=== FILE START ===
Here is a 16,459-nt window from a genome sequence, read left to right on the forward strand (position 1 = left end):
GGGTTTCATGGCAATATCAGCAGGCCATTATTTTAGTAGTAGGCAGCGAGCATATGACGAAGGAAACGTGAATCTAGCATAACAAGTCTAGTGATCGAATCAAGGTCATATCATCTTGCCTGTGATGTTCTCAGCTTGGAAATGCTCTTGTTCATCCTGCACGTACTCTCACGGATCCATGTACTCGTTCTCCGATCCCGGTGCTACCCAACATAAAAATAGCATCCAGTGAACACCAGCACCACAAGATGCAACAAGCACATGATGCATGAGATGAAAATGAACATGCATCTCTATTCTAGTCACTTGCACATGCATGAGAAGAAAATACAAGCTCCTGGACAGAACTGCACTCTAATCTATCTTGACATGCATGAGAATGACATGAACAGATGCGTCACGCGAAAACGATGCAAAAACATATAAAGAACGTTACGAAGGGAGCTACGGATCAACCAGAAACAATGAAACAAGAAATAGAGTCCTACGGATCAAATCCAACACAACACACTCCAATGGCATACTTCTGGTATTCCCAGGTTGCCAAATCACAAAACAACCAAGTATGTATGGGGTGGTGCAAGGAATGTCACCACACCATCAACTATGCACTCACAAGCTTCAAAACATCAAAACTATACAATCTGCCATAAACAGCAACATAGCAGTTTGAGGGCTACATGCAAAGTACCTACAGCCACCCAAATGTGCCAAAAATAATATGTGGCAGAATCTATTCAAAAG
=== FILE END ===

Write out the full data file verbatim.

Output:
Here is a 16,459-nt window from a genome sequence, read left to right on the forward strand (position 1 = left end):
GGGTTTCATGGCAATATCAGCAGGCCATTATTTTAGTAGTAGGCAGCGAGCATATGACGAAGGAAACGTGAATCTAGCATAACAAGTCTAGTGATCGAATCAAGGTCATATCATCTTGCCTGTGATGTTCTCAGCTTGGAAATGCTCTTGTTCATCCTGCACGTACTCTCACGGATCCATGTACTCGTTCTCCGATCCCGGTGCTACCCAACATAAAAATAGCATCCAGTGAACACCAGCACCACAAGATGCAACAAGCACATGATGCATGAGATGAAAATGAACATGCATCTCTATTCTAGTCACTTGCACATGCATGAGAAGAAAATACAAGCTCCTGGACAGAACTGCACTCTAATCTATCTTGACATGCATGAGAATGACATGAACAGATGCGTCACGCGAAAACGATGCAAAAACATATAAAGAACGTTACGAAGGGAGCTACGGATCAACCAGAAACAATGAAACAAGAAATAGAGTCCTACGGATCAAATCCAACACAACACACTCCAATGGCATACTTCTGGTATTCCCAGGTTGCCAAATCACAAAACAACCAAGTATGTATGGGGTGGTGCAAGGAATGTCACCACACCATCAACTATGCACTCACAAGCTTCAAAACATCAAAACTATACAATCTGCCATAAACAGCAACATAGCAGTTTGAGGGCTACATGCAAAGTACCTACAGCCACCCAAATGTGCCAAAAATAATATGTGGCAGAATCTATTCAAAAG